Trust Group’s President, Adrian Hyde, sat down with us to go over the top lessons he has learned from his two decades of experience in the sales industry.
I got into sales by accident. I was a sports management major in college and never thought I would be in sales. During college, my first job was with Terminix. My job duties were anything but glamorous. I spent my days crawling into small dark spaces to eliminate rotten and creepy crawlers. Then one day, unexpectedly, the head pest control technician left. Here was my chance to step up. In between jobs, I found myself striking up conversations with surrounding neighbors about free home inspections. By simply forming these relationships with people, I made my first sale. After that, I was hooked and became one of the best sales rep for the company.
Why is it when most people hear the word ‘sales’ and they run for the hills? No matter the career path we choose, we are all in some sort of sales. For example, as a server promoting food items, as an entrepreneur pitching ideas to investors or even as a doctor getting more patients. Even at the bar trying to ‘sell’ ourselves to the pretty girl at the other end. And when we go on job interviews and pitch our qualifications to potential employers. The biggest misconception with sales is you must be dishonest or unethical to get ahead. But, the best salespeople are the complete opposite, they are honest, likeable, great listeners and put their customers first.
Fast forward 20 years, I am still in sales. Here are the biggest lessons I have learned along the way.
Lesson #1: Rejection is part of life. No matter how hard we try, we cannot hide from it. Although no one likes hearing “no”, it translates to ‘next’. What can I do to improve the process in order to get a ‘yes’ the next time? This mentality of not giving up and focusing on improving enabled me to thicken my skin. Now I am fearless in conquering any challenges. The next time you hear ‘no’, do not simply give up, find a way to improve your skills in order to reach your desired results. You can not beat the person who never gives up.
Lesson #2: Self-confidence is the foundation of success. Customers do not buy the product or service, they buy because they like you. If you want a management or leadership role, you must build self-confidence. A great way to practice self-confidence is to stand tall with your shoulders back, look people in the eyes, smile and make sure to speak up. Self-confidence empowers great leaders to make tough decisions and reassure their team, which are crucial in life and business.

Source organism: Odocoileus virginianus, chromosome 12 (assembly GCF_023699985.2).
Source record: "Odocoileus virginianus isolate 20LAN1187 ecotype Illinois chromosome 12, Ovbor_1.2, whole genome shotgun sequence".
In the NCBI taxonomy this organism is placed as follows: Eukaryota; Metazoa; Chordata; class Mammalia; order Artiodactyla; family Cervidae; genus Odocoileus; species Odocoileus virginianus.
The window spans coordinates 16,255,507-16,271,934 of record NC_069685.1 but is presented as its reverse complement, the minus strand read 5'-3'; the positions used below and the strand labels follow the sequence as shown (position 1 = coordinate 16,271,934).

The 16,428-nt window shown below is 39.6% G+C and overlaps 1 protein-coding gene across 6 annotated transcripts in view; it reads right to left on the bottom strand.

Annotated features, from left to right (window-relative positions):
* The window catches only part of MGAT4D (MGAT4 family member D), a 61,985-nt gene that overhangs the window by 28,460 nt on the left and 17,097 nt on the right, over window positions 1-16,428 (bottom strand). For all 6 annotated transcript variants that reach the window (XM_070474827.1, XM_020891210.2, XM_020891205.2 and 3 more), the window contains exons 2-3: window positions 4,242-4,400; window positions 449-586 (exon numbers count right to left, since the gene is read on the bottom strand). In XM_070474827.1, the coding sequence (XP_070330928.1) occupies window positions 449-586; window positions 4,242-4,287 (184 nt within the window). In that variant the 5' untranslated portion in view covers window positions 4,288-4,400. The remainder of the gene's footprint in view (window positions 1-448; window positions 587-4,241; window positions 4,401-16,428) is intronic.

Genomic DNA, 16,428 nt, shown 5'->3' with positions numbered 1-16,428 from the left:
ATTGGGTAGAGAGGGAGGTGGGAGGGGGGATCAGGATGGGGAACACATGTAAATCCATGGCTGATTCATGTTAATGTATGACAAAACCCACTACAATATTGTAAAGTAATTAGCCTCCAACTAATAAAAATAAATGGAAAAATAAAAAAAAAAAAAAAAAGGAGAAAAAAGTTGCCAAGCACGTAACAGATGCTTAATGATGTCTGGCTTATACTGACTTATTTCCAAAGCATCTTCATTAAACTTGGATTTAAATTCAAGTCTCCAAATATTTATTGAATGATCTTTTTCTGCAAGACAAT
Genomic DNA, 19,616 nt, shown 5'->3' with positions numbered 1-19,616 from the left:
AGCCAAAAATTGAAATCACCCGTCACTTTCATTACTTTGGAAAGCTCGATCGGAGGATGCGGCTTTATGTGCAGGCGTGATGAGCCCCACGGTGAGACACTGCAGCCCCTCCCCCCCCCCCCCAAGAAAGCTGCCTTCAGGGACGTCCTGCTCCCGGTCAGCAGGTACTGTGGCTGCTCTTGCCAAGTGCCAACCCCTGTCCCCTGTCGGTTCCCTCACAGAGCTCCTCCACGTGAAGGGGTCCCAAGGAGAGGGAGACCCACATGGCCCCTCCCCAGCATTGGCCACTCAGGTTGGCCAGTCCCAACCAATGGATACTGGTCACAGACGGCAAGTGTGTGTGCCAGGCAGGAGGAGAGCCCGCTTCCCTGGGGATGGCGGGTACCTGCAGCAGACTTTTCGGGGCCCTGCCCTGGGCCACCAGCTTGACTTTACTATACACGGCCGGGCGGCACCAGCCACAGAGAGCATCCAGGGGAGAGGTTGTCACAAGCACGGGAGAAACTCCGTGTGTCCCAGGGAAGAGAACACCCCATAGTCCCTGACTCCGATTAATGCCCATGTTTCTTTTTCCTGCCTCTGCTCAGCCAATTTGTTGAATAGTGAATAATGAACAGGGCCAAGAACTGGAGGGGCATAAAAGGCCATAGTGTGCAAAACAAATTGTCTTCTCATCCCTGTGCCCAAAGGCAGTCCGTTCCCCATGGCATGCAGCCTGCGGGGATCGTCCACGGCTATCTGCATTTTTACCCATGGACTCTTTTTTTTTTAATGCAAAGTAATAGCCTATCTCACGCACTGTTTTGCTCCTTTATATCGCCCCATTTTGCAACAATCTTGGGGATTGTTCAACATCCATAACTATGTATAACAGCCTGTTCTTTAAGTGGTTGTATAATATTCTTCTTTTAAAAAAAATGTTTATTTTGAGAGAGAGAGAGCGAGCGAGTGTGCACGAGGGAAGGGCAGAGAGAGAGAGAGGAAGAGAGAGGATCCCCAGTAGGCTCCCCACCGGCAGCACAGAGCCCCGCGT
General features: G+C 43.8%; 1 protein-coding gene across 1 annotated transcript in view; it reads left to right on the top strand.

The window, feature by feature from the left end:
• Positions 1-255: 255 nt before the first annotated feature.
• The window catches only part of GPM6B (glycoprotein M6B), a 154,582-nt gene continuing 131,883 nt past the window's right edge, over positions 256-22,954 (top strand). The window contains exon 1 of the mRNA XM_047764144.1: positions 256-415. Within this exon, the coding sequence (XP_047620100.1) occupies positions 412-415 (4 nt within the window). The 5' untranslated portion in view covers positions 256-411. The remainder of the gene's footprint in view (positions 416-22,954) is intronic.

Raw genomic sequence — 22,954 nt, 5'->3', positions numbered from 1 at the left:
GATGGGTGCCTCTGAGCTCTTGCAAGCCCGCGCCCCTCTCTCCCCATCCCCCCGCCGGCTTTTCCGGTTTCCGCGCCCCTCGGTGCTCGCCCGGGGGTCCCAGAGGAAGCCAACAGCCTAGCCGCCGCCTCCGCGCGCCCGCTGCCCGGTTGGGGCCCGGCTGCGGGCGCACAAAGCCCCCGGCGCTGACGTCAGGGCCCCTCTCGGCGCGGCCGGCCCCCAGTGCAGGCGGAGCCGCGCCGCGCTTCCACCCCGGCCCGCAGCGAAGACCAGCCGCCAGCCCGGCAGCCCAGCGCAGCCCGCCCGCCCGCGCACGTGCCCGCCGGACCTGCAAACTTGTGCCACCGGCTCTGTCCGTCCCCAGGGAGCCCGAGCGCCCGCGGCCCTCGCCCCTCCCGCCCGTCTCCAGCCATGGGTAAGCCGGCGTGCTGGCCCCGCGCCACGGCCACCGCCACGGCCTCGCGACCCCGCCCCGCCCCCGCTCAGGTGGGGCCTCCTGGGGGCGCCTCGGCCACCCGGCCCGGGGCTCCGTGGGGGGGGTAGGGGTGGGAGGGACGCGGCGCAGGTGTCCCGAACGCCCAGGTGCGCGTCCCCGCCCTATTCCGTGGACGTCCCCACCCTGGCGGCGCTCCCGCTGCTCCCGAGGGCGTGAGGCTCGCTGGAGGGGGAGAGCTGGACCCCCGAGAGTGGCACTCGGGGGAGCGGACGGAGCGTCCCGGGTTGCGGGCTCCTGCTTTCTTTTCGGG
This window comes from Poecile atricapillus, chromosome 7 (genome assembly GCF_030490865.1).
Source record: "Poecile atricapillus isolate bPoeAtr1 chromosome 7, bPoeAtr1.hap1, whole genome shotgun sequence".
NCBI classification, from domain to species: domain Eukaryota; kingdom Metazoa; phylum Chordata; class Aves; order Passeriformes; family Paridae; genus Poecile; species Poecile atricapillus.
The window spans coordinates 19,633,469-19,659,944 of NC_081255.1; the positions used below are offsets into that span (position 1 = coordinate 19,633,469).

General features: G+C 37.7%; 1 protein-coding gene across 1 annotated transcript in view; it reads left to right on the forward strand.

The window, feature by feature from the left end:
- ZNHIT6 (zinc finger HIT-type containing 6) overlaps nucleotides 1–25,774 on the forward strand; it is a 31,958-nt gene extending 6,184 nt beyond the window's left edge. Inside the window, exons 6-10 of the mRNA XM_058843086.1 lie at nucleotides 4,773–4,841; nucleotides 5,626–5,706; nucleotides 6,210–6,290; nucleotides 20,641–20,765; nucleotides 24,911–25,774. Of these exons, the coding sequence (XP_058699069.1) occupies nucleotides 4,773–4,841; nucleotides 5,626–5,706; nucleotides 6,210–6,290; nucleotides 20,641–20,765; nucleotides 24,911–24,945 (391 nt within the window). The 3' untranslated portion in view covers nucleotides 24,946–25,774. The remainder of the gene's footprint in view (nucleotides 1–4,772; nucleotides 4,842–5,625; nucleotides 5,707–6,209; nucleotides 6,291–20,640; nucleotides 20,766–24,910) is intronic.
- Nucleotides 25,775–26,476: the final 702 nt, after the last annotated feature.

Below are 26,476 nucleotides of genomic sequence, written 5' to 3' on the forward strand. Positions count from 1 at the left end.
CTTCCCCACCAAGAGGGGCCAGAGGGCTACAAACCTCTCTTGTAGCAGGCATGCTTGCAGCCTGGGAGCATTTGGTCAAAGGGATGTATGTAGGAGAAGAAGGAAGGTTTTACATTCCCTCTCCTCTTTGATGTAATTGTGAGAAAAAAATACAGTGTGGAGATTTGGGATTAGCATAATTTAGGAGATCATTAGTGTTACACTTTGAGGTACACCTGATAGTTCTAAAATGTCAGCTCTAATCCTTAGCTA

Lesson #3: Great relationships are formed through great communication. In an age where everything is communicated through texts, and emails, we are losing the art of communication. Sales requires us to strike up conversations and build genuine relationships. A major part of effective communication is listening more, talking less, and reading people. People do not care how much you know, until they know how much you care. When conversing, listen with intent and seek to understand the other person’s point of view. The more genuine relationships we build, the bigger our network, which will open more doors.
Lesson #4: Hard work beats talent every time! Sales is a numbers game. Keep working hard, do not give up, you will hit your goals. Sales reps are some of the hardest working professionals you will meet. They are ready to go above and beyond to hit their goals. The success equation is simple, the more you put in the more you get out. Be the first one in, and the last one out every day.
Lesson #5: A positive attitude is everything. Sales reps are human too, we have tough days. But what separates the best reps from the rest is maintaining a positive attitude. We know we will come out on top by staying positive and patient. Ways to achieve a positive attitude include smiling more often and demonstrating daily gratitude. When we see life in a positive way, positive things will happen.
Before you decide if sales is the right fit for you, realize it will prepare you for professional and personal challenges. I’m grateful I accidentally got into sales two decades ago. As an entrepreneur now, I continue to use the skills I have gained to help my team succeed. For those interested in working in a sales-driven environment, my biggest advice is to give it your best and enjoy the process. You will be glad you did.